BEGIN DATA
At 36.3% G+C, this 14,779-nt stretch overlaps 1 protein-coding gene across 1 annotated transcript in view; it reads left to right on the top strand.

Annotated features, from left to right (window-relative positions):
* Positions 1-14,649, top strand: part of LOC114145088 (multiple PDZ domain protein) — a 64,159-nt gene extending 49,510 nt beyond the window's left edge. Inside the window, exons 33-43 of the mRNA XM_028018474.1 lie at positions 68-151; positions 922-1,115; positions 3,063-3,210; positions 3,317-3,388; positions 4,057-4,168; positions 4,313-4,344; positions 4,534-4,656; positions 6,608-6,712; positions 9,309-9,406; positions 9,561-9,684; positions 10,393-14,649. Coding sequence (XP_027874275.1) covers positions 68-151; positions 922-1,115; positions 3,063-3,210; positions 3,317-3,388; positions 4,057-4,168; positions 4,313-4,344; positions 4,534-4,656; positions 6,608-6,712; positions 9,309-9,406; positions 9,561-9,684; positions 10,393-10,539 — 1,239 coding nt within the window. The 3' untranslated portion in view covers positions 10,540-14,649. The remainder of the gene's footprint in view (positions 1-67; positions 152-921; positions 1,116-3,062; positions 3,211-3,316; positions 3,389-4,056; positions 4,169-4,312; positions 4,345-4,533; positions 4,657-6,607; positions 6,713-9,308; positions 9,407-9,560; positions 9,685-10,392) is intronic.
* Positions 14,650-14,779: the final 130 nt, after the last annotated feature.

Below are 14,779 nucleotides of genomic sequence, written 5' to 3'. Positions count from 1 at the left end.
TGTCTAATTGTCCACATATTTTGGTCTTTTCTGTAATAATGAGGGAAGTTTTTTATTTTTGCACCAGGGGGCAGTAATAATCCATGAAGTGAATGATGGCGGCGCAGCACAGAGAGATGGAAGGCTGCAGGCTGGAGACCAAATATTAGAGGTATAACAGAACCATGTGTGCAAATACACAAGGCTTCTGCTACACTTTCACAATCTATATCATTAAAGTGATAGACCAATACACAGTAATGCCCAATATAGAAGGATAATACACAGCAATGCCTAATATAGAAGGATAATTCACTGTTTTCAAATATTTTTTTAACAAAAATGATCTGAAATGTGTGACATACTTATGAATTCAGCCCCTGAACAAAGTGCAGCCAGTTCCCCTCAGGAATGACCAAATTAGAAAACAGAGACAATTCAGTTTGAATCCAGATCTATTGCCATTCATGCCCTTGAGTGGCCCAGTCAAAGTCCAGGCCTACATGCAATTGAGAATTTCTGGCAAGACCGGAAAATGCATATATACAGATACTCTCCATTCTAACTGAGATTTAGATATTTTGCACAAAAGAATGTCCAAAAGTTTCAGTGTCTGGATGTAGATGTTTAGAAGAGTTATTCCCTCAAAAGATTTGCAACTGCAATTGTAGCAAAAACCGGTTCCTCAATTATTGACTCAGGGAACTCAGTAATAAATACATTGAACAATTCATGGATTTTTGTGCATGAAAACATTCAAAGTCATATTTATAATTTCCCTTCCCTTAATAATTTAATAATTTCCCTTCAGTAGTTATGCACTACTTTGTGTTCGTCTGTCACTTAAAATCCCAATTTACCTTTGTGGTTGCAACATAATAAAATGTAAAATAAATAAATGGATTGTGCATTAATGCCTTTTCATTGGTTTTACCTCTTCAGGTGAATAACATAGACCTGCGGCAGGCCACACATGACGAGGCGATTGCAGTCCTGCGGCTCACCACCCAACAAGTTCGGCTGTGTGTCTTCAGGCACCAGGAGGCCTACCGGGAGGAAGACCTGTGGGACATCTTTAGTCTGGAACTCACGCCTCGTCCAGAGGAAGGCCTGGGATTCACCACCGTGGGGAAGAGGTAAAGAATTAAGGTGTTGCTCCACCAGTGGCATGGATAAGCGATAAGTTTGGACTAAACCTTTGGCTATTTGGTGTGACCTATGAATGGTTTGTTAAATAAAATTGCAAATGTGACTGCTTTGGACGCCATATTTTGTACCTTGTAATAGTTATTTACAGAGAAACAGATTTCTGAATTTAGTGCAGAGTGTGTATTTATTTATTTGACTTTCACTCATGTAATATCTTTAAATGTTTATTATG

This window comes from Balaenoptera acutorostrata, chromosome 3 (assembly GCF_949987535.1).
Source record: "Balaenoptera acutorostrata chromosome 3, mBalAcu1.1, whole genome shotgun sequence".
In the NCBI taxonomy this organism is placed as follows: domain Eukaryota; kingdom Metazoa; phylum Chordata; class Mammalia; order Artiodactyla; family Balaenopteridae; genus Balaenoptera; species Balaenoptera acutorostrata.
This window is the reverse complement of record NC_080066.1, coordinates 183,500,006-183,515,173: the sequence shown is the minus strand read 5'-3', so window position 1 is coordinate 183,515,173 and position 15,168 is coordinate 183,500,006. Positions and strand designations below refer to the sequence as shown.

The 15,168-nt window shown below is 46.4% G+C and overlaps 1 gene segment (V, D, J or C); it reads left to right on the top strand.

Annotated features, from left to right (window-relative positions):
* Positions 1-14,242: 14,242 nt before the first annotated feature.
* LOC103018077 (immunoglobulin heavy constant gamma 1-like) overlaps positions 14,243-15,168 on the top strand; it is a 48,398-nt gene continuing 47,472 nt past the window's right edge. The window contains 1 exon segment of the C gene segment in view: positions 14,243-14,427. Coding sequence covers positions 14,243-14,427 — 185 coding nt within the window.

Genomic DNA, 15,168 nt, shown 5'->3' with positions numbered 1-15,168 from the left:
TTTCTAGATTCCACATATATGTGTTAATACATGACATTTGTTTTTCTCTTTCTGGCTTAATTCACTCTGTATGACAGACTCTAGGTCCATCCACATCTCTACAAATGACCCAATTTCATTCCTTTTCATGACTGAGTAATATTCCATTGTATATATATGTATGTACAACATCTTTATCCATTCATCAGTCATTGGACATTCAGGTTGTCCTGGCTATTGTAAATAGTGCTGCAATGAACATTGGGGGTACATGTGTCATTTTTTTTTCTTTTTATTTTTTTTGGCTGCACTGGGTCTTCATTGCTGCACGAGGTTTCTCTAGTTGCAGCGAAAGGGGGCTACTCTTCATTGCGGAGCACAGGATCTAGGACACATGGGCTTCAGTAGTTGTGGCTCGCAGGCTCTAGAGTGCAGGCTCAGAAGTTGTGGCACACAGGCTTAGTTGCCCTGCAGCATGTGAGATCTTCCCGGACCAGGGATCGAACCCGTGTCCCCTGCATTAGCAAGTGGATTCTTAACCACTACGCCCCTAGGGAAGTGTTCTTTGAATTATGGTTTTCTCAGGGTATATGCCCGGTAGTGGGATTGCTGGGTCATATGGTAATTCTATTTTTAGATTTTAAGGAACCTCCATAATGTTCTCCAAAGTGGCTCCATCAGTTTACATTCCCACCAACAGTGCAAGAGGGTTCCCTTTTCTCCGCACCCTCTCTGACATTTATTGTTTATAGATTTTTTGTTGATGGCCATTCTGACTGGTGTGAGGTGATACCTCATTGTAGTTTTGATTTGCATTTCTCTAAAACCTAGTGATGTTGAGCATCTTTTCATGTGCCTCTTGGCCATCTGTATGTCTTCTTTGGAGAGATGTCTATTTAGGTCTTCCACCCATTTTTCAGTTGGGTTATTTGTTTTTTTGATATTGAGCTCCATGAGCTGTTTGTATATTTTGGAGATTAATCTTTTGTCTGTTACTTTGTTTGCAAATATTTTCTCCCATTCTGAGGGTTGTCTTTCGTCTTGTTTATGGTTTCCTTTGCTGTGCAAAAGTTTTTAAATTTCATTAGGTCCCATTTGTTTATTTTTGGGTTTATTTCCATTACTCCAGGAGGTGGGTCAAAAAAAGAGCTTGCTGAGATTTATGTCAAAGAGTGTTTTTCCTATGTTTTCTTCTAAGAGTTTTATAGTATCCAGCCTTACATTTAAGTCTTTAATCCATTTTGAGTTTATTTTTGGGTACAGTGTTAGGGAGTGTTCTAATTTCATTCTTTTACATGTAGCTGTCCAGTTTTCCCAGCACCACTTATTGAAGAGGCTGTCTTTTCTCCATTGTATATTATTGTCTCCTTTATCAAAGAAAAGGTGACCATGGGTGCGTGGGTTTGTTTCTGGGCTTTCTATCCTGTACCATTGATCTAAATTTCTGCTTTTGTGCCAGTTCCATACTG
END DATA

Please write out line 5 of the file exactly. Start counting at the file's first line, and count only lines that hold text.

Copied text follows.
Below are 14,779 nucleotides of genomic sequence, written 5' to 3'. Positions count from 1 at the left end.